European exports: Great Recession vs Great Lockdown

A comparison of the two major crises of the modern era shows profound differences in terms of recovery dynamics


Great Recession Europe Great Lockdown Euro Export Global economic trends

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Last year's crisis, caused by the spread of the Sars-Cov-2 epidemic, dealt a severe blow to the world economy. However, the recovery seen in the second half of the year was quite rapid, far exceeding expectations, which until a few months ago had been dented by strong global uncertainty.
In the most acute phase of the health emergency, the European Union itself, together with the United States, was the epidemic centre of the West. The outbreak of Covid-19 proved to be a stress test for the resilience of the EU, which, through a rapid and solid economic policy reaction, showed itself to be more cohesive than ever.
In this context, and with a particular focus on the performance of European exports, a comparison with the Great Recession (2008-2009) is useful in order to highlight the differences between the two major economic crises of the 21st century.
The following graph shows the monthly trends of the two recessions.
The graph below shows the monthly evolution of European exports. In order to better compare the two series, they have been taken as an index, set equal to 100 in the month before the start of the two crises, October 2008 and January 2020 respectively.

Source: ExportPlanning

First of all, a graphical comparison shows the differences between the two series in terms of the intensity of the fall following the crisis and in terms of the persistence of the recessionary effects.
During the Great Recession, the fall in European exports was progressive until the fourth month (January 2009), except for the eleventh month (August 2009), for which the further contraction was mainly due to seasonal closures. Moreover, the downward trend proved to be particularly long-lasting, with European export levels remaining 20-30% below pre-crisis levels for all subsequent months. The achievement of the standards prior to the Lehman Brothers bankruptcy occurred only about 2 years after the start of the crisis.
The Great Lockdown, on the other hand, was characterised by a profoundly different dynamic. Until the third month, EU exports were not particularly affected by the spread of the epidemic (due to still limited transmission), while the fourth month, April 2020, saw a dramatic fall of about 30 percentage points from initial levels, corresponding to the first great generalized lockdown. However, after that, a major recovery began, bringing the Old World back to pre-crisis export levels by the ninth month (September 2020). Despite a slight decline in the first two months of this year, new data updated to March 2021 show that European exports are experiencing a significant growth phase.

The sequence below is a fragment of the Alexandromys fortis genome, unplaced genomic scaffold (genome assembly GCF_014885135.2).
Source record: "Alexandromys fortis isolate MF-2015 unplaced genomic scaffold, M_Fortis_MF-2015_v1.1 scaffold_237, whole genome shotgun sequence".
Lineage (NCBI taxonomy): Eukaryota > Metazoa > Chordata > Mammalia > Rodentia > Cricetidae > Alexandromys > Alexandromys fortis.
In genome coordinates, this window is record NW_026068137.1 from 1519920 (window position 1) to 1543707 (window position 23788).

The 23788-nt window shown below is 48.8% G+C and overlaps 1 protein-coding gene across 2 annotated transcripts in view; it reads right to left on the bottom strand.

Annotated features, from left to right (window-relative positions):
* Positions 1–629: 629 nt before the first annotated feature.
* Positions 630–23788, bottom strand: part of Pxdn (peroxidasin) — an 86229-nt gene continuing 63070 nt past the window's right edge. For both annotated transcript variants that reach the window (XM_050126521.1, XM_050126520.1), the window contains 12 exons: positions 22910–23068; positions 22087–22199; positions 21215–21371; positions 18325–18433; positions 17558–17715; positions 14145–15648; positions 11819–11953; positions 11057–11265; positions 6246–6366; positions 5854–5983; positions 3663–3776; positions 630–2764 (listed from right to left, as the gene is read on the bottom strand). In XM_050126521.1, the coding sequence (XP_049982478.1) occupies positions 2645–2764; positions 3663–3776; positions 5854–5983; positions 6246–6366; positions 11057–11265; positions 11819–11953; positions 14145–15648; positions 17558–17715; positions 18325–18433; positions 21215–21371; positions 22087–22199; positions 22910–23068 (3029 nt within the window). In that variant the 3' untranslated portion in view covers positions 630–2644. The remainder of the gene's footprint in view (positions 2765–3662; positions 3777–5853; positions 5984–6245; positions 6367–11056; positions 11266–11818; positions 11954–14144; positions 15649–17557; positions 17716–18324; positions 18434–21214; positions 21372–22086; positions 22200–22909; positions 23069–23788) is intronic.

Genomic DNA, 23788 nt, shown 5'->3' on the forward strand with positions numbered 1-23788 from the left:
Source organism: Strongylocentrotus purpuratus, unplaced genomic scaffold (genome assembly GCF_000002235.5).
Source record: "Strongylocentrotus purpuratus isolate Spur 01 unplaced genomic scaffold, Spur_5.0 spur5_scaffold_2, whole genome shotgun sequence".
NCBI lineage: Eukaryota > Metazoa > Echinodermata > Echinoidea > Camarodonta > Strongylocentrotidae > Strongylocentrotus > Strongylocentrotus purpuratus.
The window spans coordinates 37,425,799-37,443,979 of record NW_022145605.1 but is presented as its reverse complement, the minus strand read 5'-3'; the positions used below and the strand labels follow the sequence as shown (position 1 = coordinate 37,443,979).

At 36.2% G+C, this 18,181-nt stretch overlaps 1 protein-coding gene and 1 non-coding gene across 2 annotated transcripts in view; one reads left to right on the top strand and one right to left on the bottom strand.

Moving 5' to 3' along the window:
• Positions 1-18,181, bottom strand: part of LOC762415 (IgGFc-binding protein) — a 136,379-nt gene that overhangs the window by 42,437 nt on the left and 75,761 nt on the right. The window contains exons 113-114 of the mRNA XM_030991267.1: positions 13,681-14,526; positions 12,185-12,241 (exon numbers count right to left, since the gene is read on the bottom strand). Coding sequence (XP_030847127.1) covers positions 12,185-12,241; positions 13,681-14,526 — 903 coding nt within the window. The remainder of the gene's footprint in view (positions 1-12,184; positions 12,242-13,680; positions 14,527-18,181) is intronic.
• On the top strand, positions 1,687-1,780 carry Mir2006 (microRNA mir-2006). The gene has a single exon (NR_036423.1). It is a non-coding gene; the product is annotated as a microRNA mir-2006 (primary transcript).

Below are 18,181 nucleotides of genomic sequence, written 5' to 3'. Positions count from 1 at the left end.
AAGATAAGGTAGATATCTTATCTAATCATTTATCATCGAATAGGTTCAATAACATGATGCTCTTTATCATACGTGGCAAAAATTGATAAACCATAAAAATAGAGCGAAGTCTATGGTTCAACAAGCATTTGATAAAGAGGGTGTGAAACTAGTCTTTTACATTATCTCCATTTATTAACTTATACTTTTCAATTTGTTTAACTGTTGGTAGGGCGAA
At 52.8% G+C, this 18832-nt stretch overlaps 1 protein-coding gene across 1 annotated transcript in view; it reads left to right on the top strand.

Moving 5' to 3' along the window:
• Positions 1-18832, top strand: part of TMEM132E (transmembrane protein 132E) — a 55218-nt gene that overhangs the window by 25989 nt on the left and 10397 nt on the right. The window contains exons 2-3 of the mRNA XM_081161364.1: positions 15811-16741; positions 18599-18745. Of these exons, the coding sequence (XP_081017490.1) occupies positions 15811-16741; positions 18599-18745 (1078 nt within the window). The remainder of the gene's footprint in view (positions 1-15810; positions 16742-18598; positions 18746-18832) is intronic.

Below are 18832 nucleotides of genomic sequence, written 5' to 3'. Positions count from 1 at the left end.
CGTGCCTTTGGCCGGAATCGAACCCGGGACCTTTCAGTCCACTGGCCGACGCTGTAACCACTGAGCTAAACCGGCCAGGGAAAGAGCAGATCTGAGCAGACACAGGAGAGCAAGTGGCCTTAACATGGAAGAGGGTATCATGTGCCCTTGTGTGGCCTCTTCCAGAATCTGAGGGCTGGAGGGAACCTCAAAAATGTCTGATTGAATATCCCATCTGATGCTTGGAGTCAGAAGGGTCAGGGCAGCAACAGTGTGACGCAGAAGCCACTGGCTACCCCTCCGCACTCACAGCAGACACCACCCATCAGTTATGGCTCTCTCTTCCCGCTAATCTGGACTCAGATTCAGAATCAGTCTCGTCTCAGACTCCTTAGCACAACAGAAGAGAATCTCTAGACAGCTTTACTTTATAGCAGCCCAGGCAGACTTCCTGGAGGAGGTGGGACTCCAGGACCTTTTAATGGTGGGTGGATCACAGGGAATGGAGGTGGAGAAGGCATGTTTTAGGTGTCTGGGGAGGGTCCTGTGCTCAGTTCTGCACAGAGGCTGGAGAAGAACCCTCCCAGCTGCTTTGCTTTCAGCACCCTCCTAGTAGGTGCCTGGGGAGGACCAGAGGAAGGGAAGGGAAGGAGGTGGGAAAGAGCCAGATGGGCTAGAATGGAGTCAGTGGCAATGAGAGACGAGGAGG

Crisis analysis for major European exporters

A further step in the study of the two crises is to observe the behaviour of the main European competitors. The following graphs, carried out with the same methodology as above, show a comparison of the main EU exporters. This analysis is particularly important as it allows us to highlight the countries that recovered fastest, those that struggled most and to make comparisons on a country-by-country basis.

Source: ExportPlanning

Source: ExportPlanning

During the Great Recession, it was Italy, Poland and the Czech Republic that experienced the steepest declines from the outset, while France, and later Spain and Germany, managed to limit the fall partially. In the following periods, all the main Member States followed a strongly persistent downward trend, which, especially for Italy, intensified further in the eleventh month, leading to an export contraction of more than 50%. Finally, it can be seen that, for much of the period under review, Eastern European countries struggled more than Western European countries, with the exception of Italy, which was more in line with the Eastern European cluster.

During the Great Lockdown, by contrast, the greatest difficulties were concentrated in Western Europe for much of the period. In particular, Italy, France and Spain were the countries most affected by the April 2020 slump, due to the spread of the health emergency, which initially saw the countries of south-western Europe as protagonists. Germany, on the other hand, as in 2008, initially managed to stem the collapse. The Czech Republic and Poland, after the loss in April that only the latter managed to contain, showed a more rapid recovery (bucking the trend of the previous crisis), managing to position themselves since the summer months above the January 2020 standards, surpassing most Western European countries. Once again, Italy shows a similar trend to the Eastern European countries, characterised by an initial negative peak, which was followed by a particularly intense relaunch phase.


In light of what has been observed, we can say that the economic recovery following the Great Recession and the Great Lockdown has been profoundly different. While for the first crisis the fall was gradual and lasting, for the second there was a negative peak in April 2020, followed by a gradual recovery that allowed EU exports to quickly return to pre-pandemic levels. However, in geographic terms, the speed of recovery was not the same for different member states.
The rapid recovery testifies to the recovery of the European manufacturing industry, which has progressively adapted to the "new normal" and, subsequently, to the increasing diffusion and availability of vaccines.
In the coming months, it will be important for all EU countries to catch up with this phase of trade development so that we can look to the future with increasing optimism.